Dedicated to covering the visual arts community in Connecticut.

Tuesday, March 06, 2007

Seven Up

City Gallery
994 State St., New Haven, (203) 782-2489
Some Of Us

There is an understandable tendency to try and corral group shows within the confines of overarching themes. Sometimes this is just a titleā€”for example, the ALL Gallery's recent show, Loud. A theme or title can become a prism through which to consider disparate works. I confess to occasionally getting hung up on show titles: Does this work or that resonate reasonably within a given curatorial construct?

For this recently closed (Feb. 25) show by seven members of the State Street-situated City Gallery, participants chose the generic monicker Some Of Us. Which is ironic because it was one of the most coherent group exhibits I've seen in quite a while.

The common threads connecting the works of these seven women are delight in abstraction, texture, materials and surface. Everyone has her own artistic voice. But their presence together, across different media, was mutually reinforcing.

So it was that the thick orange red surface of Caroline Chandler's oil painting "Pond Reflections" gestured toward the bursts of red and orange that grip the charred and splintered wooden boards of Nancy Eisenfeld's "Smolder."

"Smolder" takes the concept of painting on board to a whole new level. This piece would be eye-catching if it was just a sculptural work composed of old wood. But Eisenfeld treated her assemblage of wood scrap as a canvas. With dabs of burnt orange, flares of scarlet, touches of gold and white and metallic blue on the singed boards, Eisenfeld conjured the fiery energy, the idea of fire as process.

Chandler's "Pond Reflections," on the other hand, evoked thoughts of both surface and depth. The orange glowed from the center out, although the paint surface was dull, not shiny. Around the edges, Chandler had dug into the paint surface, hints of foliage. In "Standing on Fishes," her painting to the left of "Pond Reflections," the scratches had a piscine shape. This work was golden in the center, slowly changing color to dark browns and oranges around the edges. It was like looking into waters with the sun overhead.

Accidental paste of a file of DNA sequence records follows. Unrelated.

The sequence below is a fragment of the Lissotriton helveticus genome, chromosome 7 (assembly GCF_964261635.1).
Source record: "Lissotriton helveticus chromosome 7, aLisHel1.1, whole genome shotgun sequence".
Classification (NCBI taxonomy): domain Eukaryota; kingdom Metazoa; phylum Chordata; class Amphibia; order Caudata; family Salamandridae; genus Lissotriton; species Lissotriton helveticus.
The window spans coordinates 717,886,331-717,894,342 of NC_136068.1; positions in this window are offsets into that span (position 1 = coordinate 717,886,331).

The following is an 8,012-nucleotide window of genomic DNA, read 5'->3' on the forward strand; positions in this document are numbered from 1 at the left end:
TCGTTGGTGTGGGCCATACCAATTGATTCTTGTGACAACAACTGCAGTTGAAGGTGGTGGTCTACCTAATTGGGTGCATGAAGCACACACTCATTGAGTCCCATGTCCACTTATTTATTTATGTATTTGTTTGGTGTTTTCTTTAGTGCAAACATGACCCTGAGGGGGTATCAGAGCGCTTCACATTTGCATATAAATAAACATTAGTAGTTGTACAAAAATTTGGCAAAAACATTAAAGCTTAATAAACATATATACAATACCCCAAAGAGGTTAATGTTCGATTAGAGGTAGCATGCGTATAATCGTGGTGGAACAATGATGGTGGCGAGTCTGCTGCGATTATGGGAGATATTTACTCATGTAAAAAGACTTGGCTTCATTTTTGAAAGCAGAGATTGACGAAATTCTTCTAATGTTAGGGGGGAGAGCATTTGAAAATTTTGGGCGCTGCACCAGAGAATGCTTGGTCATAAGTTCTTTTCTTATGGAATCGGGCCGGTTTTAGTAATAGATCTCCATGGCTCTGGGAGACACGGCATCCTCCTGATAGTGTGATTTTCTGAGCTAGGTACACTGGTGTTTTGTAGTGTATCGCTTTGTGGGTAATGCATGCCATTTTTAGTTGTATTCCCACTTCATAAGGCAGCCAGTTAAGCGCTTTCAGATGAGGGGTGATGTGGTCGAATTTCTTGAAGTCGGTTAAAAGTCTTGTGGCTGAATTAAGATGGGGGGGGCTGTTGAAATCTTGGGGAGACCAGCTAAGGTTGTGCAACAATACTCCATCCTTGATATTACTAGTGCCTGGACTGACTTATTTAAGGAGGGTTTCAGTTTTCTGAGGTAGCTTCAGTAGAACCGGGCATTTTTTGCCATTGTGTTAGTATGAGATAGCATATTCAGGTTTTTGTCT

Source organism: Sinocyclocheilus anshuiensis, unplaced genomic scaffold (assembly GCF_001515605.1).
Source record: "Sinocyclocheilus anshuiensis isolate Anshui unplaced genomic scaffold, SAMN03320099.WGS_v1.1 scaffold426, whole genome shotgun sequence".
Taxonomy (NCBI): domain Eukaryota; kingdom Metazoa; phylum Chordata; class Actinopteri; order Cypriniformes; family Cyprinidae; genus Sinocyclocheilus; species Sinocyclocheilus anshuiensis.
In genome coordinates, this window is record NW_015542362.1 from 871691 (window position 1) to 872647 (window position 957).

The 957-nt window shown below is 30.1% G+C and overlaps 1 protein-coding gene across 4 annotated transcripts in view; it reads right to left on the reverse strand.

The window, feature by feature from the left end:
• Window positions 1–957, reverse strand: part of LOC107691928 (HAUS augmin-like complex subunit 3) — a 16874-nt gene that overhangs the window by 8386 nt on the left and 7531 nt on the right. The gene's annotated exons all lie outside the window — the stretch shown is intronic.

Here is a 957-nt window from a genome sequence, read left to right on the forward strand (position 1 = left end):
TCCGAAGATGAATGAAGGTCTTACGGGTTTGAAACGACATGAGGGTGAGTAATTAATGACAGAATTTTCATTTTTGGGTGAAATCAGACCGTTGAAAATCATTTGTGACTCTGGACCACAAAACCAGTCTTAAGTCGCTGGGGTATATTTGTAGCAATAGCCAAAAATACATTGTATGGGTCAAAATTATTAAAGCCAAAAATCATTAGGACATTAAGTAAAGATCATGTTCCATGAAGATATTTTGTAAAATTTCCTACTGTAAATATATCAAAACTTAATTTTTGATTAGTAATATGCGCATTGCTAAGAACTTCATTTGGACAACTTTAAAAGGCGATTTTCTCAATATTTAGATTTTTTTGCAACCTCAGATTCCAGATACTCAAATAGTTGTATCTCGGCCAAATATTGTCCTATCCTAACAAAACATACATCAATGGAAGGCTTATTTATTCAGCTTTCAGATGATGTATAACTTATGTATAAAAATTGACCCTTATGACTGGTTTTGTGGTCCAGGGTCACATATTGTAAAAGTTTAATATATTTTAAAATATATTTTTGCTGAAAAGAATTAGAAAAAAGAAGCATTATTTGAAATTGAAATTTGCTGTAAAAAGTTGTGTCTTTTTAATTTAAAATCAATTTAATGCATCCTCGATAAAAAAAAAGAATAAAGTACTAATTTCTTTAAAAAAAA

In this continuing vein of complementarity, Chandler's signature cuts into the surface of her works found an echo in the scrawls and phantom cursive particular to Jane Harris' paintings and monotypes. Harris trades in layers of imagery. In her oils, hints of darker forms lurked beneath encrustations of white pigment.

As in the previous City Gallery show, Borders and Intersections, Sheila Kaczmarek displayed two very different types of works. One set featured mixed media on panels. Ghostly photos collaged and overpainted with paint and encaustic. These were like landscapes seen through billows of earth tone mists. Then there were her three ceramic and mixed media works. In appearance, they straddled the line between landscape and life form. Titles like "Yellow Reefer" and "Blue Reefer" suggested coral reefs. Squat protuberances sprouted out of a base. Curlicues of wire and plastic tubing extended from the protuberances of "Yellow Reefer." Guitar strings leapt out of sponges stuffed into nooks of "Hungry Reefer."

Along with the natural forms sculpted by Kaczmarek, the show included a couple of mixed media pieces by Meg Bloom that suggested natural forms and/or processes. "Memory Lingers," a long work that hung from the ceiling, was composed of sheer fabric, wax and elaborately frayed green and blue threads. The edges of the fabric were burnt. It looked like a wedding gown gone to seed, the threads lacing through it like vine tendrils. Clots of wax and tears in the fabric were reminiscent of the predations of ravenous moths. "Traces," which hung in the front window, consisted of singed sheer fabric and twigs. It sagged like a distended derelict sack, a nest cobbled together by the mutant offspring of a bird and a gypsy moth.

In Bloom's mixed media works "Surfacing 1" and "Surfacing 2," pastels, wax and pigment were employed to produce an exciting liquid smear of color and texture.

On the facing wall were Liz Pagano's mixed media pieces, also flush with fluid imagery using colors and printing on layers of glass. There were lots of deep reds and yellows. "Moon Over Miami" featured webs of lines, enlarged fingerprint whorls and washes and spotting resembling blood. Like looking at enlargements of sanguineous microscope slides, it was a dive into a world both frightening and beautiful.


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